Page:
Electro-Mechanical Switch Using A Magnetic Field To Separate Circuits

A relais is the ubiquous low cost solution to switching large currents or high voltages, and separating the control circuit from the load circuit.

Basic Principle

All electromechanical relais work the same:

  • Control Circuit: A control circuit is connected to a coil. When electrical power is applied to the coil, it produces a magnetic field.
  • Load Circuit: A (separate) load circuit is placed in close proximity of the coil and uses an iron (or elsehow magnetic) latch. The magnetic field produced by the coil can move the latch physically, thus opening or closing the load circuit.


The relais design is cheap, well-proven for many decades, and versatile:

Depending on construction and materials, a relais can be small, or it can switch huge loads. It can be normally open or normally closed, or both.


In electronic projects, a mechanical relais is problematic primarily because of this:

  • High Power Consumption: The current required for the coil to produce a magnetic field strong enough to operate the latch is comparably high. In car electric, it does not matter whether a relais requires 100-200mA of current just to stay in the on state. In electronics, this is a huge current that cannot be handled by microcontroller GPIO. In addition, a battery-operated device would soon deplete its batteries just by operating the relais.
  • Dangerous Voltage Spikes: When a relais switches from on to off, the magnetic field produced by the coil collapses and induces a momentary spike of high voltage. In simple car electric, this spike does not harm. It can easily destroy sensitive electronics, though.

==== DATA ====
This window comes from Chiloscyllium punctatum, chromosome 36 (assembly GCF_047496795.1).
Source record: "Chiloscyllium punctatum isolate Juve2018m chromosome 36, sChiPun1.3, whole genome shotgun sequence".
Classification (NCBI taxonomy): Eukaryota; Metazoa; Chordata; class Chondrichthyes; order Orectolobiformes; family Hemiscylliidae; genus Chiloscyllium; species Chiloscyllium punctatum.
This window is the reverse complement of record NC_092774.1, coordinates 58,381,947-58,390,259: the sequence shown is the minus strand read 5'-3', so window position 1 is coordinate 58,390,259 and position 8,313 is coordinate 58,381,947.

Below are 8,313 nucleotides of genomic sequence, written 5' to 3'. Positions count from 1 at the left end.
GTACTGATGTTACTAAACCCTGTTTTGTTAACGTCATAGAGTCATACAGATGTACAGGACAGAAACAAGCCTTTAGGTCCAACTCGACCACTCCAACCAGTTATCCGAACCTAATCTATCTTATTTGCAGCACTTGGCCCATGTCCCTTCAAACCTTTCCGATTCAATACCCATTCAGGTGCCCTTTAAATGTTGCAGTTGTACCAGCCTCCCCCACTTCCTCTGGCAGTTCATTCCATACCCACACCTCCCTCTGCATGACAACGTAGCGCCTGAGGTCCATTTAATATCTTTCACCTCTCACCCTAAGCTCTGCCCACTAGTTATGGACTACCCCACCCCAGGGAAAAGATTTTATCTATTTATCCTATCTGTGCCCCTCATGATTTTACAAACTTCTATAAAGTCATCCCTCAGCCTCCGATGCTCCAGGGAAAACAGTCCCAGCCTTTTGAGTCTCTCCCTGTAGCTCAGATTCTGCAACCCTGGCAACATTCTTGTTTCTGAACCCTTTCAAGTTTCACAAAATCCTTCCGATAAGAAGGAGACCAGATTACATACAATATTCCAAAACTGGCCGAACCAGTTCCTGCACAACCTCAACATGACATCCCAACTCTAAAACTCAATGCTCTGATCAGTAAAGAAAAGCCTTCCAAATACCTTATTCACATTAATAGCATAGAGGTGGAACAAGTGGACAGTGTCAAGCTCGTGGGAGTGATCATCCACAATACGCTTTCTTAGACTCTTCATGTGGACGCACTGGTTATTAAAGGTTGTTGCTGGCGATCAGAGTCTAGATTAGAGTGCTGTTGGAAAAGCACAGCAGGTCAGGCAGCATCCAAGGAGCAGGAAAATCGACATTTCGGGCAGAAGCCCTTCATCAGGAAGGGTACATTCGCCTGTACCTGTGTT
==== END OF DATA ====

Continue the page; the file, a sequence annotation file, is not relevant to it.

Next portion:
When using electromechanical relais, motors, or anything else with coils that can produce magnetic fields in sensitive electronics projects, always make sure to use a freewheeling or flyback diode: this is a regular diode that is connected anti-parallel to safely take care of the energy of the collapsing magnetic field: the diode enables the energy to circulate inside the coil, thus prolonging the time it takes for the magnetic field to collapse and protecting the rest of the circuit from unwanted energy spikes.

Controlling Relais

Discrete Solutions

Relais can control powerful loads by using tiny switches or buttons:

Since the control circuit requires only relatively low voltage and current, and since the load circuit is separated from the control circuit, it is sufficient for a switch to be capable of handling only low voltage and current of a few hundred milliamperes.

This is how relais are used in cars: when you turn on the (powerful) head lights with a tiny switch on your dashboard, the switch really only operates a relais. The relais in turn controls the large currents required by the head lamps.

Microcontrollers and Electronics

In microcontroller-based solutions or when using sensitive ICs, even a relais often requires too much current to be operated directly by a GPIO.

This is why transistors are used to amplify the current. Breakout boards with relais, flyback diode and amplifying transistor are readily available for low money.

Remote Control

Relais are often used to remotely control devices over the air. In this scenario, the relais is combined with a receiver:

  • Radio Frequency (RF): Most cost-effective classic remote control solutions use license free radio bands, i.e. 315MHz** (US) or *433MHz (Europe). When the RF signal is picked up by the receiver, it turns the relais on or off.